More About the Author
Daniela Schenker works as an astrologer, Feng Shui consultant, and holistic
lifestyle advisor. She has studied Asian traditions for more than twenty years,
traveling extensively throughout the world to trace both the history and modern
worship of Kuan Yin.
Daniela's story (from the introduction)
I first met Kuan Yin, the goddess of healing and compassion, more than twelve
years ago. I had been studying with Tai Chi and calligraphy master Julie Lim and she gave me a golden pendant with Kuan Yin standing on a large lotus flower. On the back was an engraving from the Heart Sutra, a beloved Buddhist text that is associated with Kuan Yin. I was touched by the gift, and immediately intrigued.
Kuan Yin's face had a mystical quality, reminding me a little of Mona Lisa's
subtle smile. I felt an inner stirring. Who is the goddess behind this lovely image, I wondered, and what might I learn from her?
While I did not know it at the time, this small gift was just the first step on a wonderful journey that would take me to exotic sites around the world and deep places within myself. I became immersed in Kuan Yin's history and iconography.
I traced her origins and evolution, and visited temples where I could connect with her more deeply. I read ancient texts that described and honored her. In time I realized that Kuan Yin had become my wise, loving, and compassionate
companion on the spiritual path. By tuning in to her many manifestations I have
grown spiritually and have had many joyful experiences.
Kuan Yin is a bodhisattva, a being who refrains from entering Nirvana in order to come to the aid of others. There are many bodhisattvas, but the way she became one is unique to her. Kuan Yin had led such a pure, compassionate, and virtuous life that the gate to the highest enlightenment--Nirvana--at last lay open before her. But as she stood at the verge of this final threshold in contemplation, she heard shouts and cries of suffering emanating from all sentient beings, spreading about her like a great wave. So profoundly was she moved by the pain of the world's beings that her heart began to shake, and she knew that she could not yet leave the world behind. And so it was that Kuan Yin took the vow of a bodhisattva: "I will not reach final liberation until all other beings have been liberated."
My heart was deeply touched when I read this tale, and the reason that I had
experienced such an immediate, intuitive attraction to Kuan Yin became
abundantly clear. One day, several years before I learned of Kuan Yin's existence, I had a very intense mystical experience. I was doing the dishes--a simple thing--when my awareness suddenly shifted, unfolding and expanding. In an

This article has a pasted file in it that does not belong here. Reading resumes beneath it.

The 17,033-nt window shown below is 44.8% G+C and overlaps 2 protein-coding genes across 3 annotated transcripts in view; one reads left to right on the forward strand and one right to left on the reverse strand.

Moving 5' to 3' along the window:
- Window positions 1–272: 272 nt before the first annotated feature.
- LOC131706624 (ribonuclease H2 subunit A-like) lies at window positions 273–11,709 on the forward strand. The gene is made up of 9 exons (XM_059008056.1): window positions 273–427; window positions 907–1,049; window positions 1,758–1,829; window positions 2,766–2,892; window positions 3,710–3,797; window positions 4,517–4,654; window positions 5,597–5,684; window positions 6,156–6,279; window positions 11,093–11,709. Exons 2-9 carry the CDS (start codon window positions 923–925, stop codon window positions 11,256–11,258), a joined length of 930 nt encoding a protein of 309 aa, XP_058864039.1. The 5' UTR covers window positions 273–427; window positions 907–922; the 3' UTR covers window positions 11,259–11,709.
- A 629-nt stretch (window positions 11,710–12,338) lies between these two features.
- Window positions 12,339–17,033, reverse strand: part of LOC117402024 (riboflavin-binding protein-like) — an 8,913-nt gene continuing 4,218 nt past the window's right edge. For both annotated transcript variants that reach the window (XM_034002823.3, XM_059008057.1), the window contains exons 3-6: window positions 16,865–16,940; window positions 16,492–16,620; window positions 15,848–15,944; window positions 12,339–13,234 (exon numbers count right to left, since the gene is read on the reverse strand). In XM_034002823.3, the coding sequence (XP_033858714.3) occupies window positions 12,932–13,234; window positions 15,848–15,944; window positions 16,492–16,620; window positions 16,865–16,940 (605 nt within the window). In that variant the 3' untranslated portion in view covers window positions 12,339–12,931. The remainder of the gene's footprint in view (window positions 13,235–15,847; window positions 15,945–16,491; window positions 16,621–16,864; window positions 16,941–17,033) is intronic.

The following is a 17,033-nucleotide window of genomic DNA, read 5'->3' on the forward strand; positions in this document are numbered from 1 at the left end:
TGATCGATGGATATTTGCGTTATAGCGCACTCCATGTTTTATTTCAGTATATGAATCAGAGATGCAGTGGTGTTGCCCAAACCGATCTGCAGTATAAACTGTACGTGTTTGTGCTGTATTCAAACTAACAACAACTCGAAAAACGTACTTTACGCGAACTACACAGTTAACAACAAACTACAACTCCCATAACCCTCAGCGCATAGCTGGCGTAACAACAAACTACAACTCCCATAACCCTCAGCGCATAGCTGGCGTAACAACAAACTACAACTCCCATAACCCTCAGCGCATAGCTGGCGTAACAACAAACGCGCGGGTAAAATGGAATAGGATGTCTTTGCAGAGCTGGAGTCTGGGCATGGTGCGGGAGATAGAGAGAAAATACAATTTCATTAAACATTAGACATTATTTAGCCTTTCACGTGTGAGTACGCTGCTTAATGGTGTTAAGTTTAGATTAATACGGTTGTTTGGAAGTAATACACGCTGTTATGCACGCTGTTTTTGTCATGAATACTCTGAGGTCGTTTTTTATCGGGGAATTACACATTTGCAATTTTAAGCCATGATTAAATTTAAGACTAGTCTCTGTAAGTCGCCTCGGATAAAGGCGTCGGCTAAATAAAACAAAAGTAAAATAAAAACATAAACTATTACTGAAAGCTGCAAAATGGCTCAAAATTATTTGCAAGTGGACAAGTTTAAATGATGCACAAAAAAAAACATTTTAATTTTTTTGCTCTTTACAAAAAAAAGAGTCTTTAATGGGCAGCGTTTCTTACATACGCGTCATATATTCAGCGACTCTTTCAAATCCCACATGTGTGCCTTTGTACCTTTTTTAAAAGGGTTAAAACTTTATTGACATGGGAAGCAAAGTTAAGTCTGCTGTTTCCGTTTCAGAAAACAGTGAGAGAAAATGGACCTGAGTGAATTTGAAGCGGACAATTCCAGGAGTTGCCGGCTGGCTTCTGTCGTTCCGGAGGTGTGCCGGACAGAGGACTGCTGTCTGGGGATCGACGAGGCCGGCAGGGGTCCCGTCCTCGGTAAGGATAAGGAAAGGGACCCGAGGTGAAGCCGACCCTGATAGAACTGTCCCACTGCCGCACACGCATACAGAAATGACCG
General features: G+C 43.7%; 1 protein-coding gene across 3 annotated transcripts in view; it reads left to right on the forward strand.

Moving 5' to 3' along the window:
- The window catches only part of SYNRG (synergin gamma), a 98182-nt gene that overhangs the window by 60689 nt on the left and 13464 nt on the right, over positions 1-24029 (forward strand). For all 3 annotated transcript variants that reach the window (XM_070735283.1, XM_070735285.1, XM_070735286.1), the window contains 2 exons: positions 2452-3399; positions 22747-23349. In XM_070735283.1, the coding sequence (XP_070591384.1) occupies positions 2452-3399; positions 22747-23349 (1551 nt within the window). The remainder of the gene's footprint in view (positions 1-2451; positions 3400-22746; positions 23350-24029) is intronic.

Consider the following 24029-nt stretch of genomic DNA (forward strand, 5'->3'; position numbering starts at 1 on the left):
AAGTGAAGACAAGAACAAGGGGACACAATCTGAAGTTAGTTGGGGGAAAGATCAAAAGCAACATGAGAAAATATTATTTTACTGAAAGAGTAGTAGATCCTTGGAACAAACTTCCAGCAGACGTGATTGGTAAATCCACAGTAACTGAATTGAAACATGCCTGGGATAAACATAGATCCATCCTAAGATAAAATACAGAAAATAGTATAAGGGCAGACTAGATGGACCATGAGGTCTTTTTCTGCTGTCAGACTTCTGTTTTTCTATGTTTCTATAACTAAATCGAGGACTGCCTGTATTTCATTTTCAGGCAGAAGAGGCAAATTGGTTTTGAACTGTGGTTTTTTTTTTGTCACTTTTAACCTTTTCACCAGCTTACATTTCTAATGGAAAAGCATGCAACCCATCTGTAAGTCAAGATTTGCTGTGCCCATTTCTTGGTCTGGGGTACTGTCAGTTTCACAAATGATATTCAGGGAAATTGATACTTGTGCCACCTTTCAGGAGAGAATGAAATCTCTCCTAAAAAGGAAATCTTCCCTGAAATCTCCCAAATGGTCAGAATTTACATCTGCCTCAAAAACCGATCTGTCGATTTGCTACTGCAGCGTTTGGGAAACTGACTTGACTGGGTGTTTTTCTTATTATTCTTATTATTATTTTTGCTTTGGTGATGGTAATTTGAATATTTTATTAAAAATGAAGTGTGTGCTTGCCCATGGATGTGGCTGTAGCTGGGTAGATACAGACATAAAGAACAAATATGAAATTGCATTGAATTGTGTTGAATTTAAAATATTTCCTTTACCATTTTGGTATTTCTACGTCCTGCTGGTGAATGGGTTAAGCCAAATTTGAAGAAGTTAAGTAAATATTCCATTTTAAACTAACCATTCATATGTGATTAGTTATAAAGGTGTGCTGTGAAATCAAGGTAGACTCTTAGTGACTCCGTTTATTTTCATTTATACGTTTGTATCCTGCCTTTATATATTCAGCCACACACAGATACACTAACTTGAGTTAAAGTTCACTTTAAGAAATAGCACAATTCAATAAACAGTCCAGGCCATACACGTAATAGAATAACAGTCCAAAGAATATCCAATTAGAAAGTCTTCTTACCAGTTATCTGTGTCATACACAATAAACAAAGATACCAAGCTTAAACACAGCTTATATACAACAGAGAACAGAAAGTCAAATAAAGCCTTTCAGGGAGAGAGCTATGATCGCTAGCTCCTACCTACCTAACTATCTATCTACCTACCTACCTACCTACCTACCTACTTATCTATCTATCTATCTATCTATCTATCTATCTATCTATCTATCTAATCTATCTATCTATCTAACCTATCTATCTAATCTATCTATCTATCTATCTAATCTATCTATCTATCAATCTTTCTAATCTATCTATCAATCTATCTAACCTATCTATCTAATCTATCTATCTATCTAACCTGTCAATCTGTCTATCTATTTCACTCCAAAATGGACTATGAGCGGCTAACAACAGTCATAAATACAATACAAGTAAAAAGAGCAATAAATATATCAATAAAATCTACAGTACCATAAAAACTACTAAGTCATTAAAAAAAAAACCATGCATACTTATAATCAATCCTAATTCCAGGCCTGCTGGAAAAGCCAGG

instant, I was hearing the sounds of people everywhere. I could hear babies
crying, people sighing, screaming, and laughing--I was enveloped in teeming
waves of human sound, from the first breath at birth to the last sigh at passing.
While it was a very strange experience, I wasn't afraid; instead, I felt moved by the seemingly infinite expressions of life I was experiencing, and sensed a special opening that I still feel today. Then, just as suddenly as the sounds had come to me, they began to weave together, blending and fusing into a single wave -- a profound vibration that I knew to be the sound of the human world.
Imagine having had this experience long before I'd ever heard of Kuan Yin, and
then learning the story of how she became a bodhisattva! My own personal
"cosmic ear" experience led me to feel a deep bond with her, and propelled me to seek her everywhere.
So my connection with Kuan Yin stems from an intense internal experience. But
many of the stories people tell me about their own connections to her are quite
different. People call on Kuan Yin for many reasons--to keep them safe while
traveling, or to bless them with children. I have heard tales of people who were cured of serious diseases after seeking her blessings. This compassionate goddess has many manifestations, as you will soon discover. Because of this, there are myriad ways in which we can invite her into our lives, and many dimensions to our experiences of her. Though her roots are in ancient India and China, today she can be found everywhere. There are figurines of her on altars in Israel, for example, and in Mexico and Brazil she sits side by side with "Maria," mother of Jesus.
As I spent more time with Kuan Yin and learned more about her, I developed an
inner vision: I saw myself making her abundant variety of forms accessible to
Western readers, offering images and contemplations to serve as gateways to a
direct experience of her limitless compassion.
I told my longtime friend, Antonia Baginski, about my vision. She grasped the
concept immediately, joined me in long discussions, and spent her own time
tuning in to Kuan Yin. With sensitivity and grace, she applied her study of Asian art and her interpretation of its complexities to the project, creating thirty-three paintings of Kuan Yin in beautiful, radiant colors.
We both wanted to develop the feminist energy of Kuan Yin and convey it to
Western readers. Although the ancient texts often refer to male representations of the deity, we portrayed her as she is most commonly known today, showing her exclusively in female form. She is not only the embodiment of the Buddhist ideal of compassion, the mighty healer who carries the nectar of healing and compassion in her vase; she is also an example of the powerful energy of the women who have preserved feminine ideals over the centuries despite the constraints of the male-dominated societies in which they have lived. The richly colored paintings and specially developed contemplations in this book will help you learn more about the wide range of images and their origins. And whether you are a woman or a man, they will help you to recognize and awaken your own varied energies and potential.